If you complete both the CPACC and WAS certifications, you earn the title of Certified Professional in Web Accessibility (CPWA). People with a CPWA qualification have a broader understanding of accessibility but also know how to identify and fix any technical issues that lead to non-compliance. 

3. The Certified Professional in Accessible Built Environments (CPABE)

This certification, unlike CPACC and WAS, focuses on the built environment and the relevant standards, codes, and legislation. The certification requires the knowledge of applying universal design principles to environments in which we live, work, and play.

Successful CPABE candidates will be placed in one of three levels, each of which has a different cost.

Level 1: Associate

These candidates are new to the field but have a variety of work experience with assessment. They will have limited building specialization skills but can make accessibility recommendations within a built environment.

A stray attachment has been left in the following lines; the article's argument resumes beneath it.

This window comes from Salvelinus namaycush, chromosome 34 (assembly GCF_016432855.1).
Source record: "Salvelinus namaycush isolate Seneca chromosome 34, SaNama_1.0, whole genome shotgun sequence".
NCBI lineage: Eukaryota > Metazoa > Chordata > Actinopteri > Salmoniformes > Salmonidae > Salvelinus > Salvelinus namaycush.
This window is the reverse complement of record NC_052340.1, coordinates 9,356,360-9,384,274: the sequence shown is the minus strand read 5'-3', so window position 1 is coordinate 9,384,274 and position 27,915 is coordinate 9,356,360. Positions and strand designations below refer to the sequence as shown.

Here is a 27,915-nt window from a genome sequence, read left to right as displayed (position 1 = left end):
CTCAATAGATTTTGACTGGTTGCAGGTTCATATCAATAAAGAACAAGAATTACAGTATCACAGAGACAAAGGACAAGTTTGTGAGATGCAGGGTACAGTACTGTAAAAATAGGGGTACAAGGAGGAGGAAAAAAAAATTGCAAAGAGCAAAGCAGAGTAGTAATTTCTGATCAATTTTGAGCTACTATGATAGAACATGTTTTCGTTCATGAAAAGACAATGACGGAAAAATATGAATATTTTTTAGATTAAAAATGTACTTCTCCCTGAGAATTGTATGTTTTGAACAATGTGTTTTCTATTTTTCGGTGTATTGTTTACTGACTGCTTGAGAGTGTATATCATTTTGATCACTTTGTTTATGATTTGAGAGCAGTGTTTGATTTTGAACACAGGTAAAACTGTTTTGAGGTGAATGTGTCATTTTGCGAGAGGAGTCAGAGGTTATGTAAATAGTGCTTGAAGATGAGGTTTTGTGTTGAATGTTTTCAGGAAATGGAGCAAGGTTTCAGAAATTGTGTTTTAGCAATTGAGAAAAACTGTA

Level 2: Advanced

Candidates in level 2 are established professionals with at least 5 years of experience. They have experience with assessment, reporting, and making recommendations, and have exposure to working in more than one building type. 

Level 3: Expert Accessibility Professional

This level requires candidates to have completed the CPABE Level 2 exam and have more than 10 years of experience as an accessibility professional with a focus on universal design. 

In addition to the above certifications, IAAP also offers an Accessible Document Specialist (ADS) certification. This program is geared towards anyone who works with PDFs and other electronic documents that need to be made accessible. 

ADS also falls into the technical category, so candidates need to have experience with authoring and remediating documents.

You can also expect the exam to include questions about the latest accessibility standards, particularly as they relate to documentation. 

In Closing

When you work in a related field, obtaining a web accessibility certification can be incredibly valuable. And if you’re a business owner with in-house web designers and developers, helping them obtain a qualification of this nature can be highly beneficial too.

In the end, web accessibility laws and standards are here to stay, making this an in-demand skill and career path, but one that will require some form of certification.